Back at the offices of the Westphalia Express the next day and trying desperately to contribute to the conversation Bernadette mentioned that the mayor had appeared to her in his balloon-like form. Her comment was practically ignored by most present, but one of the more experienced hacks, with a nose for a story, pushed her for more details. What exactly had she seen? "Son visage," replied the girl, lapsing into her mother tongue under questioning. To most people with a rudimentary knowledge of French this would have indicated that she had seen 'his face', but one hack misheard it as 'song Visage', and immediately thought she was referring to the eighties' classic 'Fade to Grey' by Visage, which had lyrics in both English and French. Once he had explained the various prophetic connections (the grey balloon, the mayor fading away after the return of his deputy, the line 'Feel the rain like an English summer', etc.)to his colleagues, they were all in agreement: they had a story on their hands, and it looked like a big one. After all, it wasn't every day that someone in a sleepy seaside town had a vision of this magnitude. The Westphalians usually had to pay consultants to have their visions, and here was one that was completely free - in Westphalia-on-Sea things just don't get any better than that, particularly during a recession. The office quickly turned into a hive of activity as the hacks raced around trying to cobble together a story, when one of them (clearly brighter than the rest) wondered out loud what the commercial possibilities of this occurence might be. "Of course," said the editor. "Let's call Rhubarb & Custard, our tourism consultants, explain what has happened, and ask them how the town might profit from this."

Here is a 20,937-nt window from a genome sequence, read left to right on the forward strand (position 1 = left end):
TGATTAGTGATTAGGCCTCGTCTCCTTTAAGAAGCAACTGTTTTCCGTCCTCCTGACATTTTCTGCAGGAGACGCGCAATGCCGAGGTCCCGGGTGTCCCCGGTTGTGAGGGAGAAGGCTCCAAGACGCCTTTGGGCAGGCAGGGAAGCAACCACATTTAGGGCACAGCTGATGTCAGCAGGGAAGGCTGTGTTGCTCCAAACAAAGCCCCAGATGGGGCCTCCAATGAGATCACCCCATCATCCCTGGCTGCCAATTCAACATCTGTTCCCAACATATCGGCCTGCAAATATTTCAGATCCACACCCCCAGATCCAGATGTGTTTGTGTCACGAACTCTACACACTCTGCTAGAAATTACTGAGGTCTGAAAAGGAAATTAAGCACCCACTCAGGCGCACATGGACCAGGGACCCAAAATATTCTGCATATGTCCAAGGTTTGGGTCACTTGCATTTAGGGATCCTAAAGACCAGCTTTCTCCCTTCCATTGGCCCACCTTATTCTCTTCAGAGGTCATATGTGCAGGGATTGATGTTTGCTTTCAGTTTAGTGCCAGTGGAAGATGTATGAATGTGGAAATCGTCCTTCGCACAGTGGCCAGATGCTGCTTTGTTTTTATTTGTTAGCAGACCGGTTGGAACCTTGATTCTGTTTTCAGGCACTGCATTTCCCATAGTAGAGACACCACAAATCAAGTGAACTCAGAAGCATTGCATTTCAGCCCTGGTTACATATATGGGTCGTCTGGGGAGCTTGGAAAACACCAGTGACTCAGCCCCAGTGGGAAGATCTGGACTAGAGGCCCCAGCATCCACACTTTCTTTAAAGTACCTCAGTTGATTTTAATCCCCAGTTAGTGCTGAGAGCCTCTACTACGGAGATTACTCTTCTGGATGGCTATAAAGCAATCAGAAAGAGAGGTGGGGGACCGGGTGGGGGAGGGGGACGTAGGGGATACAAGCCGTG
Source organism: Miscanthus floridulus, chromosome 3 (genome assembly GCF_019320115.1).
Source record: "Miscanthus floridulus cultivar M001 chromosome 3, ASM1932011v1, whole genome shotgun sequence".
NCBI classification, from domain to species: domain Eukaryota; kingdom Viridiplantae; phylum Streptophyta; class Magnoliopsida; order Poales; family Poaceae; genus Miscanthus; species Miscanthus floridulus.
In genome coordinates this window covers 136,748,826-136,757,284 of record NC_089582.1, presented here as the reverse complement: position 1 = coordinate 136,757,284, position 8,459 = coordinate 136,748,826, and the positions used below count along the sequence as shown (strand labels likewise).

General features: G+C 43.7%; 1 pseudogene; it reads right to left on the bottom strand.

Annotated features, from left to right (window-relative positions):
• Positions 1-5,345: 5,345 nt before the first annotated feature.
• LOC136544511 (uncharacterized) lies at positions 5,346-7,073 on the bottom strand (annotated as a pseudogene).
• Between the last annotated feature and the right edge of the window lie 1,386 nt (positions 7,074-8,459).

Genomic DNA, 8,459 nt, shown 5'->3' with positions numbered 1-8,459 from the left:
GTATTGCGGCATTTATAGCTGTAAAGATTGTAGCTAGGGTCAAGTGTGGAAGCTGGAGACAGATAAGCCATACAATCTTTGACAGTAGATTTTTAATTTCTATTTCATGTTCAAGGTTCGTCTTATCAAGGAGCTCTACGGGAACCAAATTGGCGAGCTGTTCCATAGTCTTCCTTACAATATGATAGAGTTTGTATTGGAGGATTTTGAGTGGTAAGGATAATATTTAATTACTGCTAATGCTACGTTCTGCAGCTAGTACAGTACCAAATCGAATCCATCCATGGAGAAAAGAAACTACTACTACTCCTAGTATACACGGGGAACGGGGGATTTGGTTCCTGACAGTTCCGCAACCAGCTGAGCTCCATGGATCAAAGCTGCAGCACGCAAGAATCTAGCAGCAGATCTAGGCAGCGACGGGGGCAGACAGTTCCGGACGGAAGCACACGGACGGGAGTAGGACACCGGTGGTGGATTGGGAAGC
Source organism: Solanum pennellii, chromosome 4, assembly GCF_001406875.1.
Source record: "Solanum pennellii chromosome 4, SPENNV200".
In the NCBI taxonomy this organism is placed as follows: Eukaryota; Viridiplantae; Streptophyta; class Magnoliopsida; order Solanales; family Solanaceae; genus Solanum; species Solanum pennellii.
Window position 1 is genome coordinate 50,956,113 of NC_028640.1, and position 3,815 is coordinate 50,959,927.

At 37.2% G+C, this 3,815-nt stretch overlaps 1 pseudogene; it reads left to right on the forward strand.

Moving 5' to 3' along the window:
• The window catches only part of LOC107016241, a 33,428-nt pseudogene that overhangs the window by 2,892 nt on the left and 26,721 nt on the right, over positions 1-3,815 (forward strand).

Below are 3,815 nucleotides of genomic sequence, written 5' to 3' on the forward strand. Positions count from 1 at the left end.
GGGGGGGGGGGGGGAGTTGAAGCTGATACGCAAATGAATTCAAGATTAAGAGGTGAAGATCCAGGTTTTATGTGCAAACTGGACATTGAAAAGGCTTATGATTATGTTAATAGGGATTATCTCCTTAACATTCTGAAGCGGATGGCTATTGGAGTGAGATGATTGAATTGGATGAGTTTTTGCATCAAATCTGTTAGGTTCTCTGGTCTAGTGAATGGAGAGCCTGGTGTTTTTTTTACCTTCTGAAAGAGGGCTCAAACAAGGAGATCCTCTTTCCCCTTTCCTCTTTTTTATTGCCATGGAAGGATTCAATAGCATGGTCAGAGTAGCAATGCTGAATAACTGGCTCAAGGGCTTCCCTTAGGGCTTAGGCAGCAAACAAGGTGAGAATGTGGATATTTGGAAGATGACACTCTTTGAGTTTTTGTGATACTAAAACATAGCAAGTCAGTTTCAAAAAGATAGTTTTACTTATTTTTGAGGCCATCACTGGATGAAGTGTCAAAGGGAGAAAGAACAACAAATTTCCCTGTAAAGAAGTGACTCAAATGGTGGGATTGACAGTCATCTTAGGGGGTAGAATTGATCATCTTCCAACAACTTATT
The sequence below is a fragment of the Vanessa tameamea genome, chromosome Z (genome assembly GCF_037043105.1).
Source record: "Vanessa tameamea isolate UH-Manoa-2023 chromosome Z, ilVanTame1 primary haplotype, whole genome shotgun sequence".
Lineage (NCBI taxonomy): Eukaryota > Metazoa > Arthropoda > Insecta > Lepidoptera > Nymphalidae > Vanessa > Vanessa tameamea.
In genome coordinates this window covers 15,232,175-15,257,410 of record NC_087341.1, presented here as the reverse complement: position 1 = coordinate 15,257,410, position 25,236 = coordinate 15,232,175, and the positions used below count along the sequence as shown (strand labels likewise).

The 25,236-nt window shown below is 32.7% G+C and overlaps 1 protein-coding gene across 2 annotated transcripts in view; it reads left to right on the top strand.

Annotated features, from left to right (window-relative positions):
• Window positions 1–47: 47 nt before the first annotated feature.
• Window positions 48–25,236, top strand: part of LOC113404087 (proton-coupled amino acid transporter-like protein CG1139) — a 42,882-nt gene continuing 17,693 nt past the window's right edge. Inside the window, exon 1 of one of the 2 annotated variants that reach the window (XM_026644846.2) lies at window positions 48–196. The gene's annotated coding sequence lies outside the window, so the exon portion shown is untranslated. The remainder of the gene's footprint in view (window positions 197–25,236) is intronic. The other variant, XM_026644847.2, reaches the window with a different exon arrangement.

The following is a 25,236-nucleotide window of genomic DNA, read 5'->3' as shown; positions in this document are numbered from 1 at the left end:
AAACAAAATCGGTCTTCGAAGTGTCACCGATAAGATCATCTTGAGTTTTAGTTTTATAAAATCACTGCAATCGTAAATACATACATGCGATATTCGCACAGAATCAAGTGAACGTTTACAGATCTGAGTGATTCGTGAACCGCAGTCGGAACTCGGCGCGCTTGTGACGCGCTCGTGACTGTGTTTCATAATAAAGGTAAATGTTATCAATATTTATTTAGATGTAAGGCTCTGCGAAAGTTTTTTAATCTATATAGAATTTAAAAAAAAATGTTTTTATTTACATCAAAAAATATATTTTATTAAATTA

The news from the conference call with the consultants was better than anyone could have hoped. Christine Custard said that the town needed an effing miracle to stop it disappearing down the plughole, and this was probably as close as they would get to one. She was quick to point out that the Virgin Mary had appeared 18 times at Lourdes, so it was best to get the story corroborated by a few other people. Some people were sceptical as to whether this could be done, but Ms Custard reminded them that if old people could be coerced into posing for photos wearing face masks then they could certainly be persuaded that they had seen the mayor's face on a balloon. Once that had happened a few times it would only be a matter of days before the Pope, or at the very least Ant and Dec, turned up. Westphalia-on-Sea would be transformed into a place of pilgrimage. As a mark of respect and dedication people would walk the last five miles from Newton Bumpkin on their knees, and she pointed out that hobbling along on bloodied stumps in this way might, in fact, be quicker than driving along the A380. The tired old gift shops around the harbour would be transformed - they would stock bottles of local 'Blue Flag' seawater in balloon-shaped bottles, with the words 'Mayoral Waters' on the front and the words 'Not to come into contact with the skin or eyes' on the back, above a triangle with a skull and crossbones on it. After the initial excitement about the mayor's face on the balloon had subsided it would be time for a few local 'healing' stories. According to Christine Custard the Roman Catholic Church has officially recognized 67 miraculous healings at Lourdes, so the Westphalians had a bit of catching up to do if they wanted to give those Frogs a run for their money, but Christine was confident that with the right kind of consultancy firm at the helm this figure could easily be bettered, particularly now that we were in the digital age. It would, of course, involve some significant extra outlay by the council at first, but this was only to be expected; after all, we had moved from mere run-of-the-mill consultancy to visions, healings, and some serious rebranding, and no-one in their right mind could expect that to come cheap.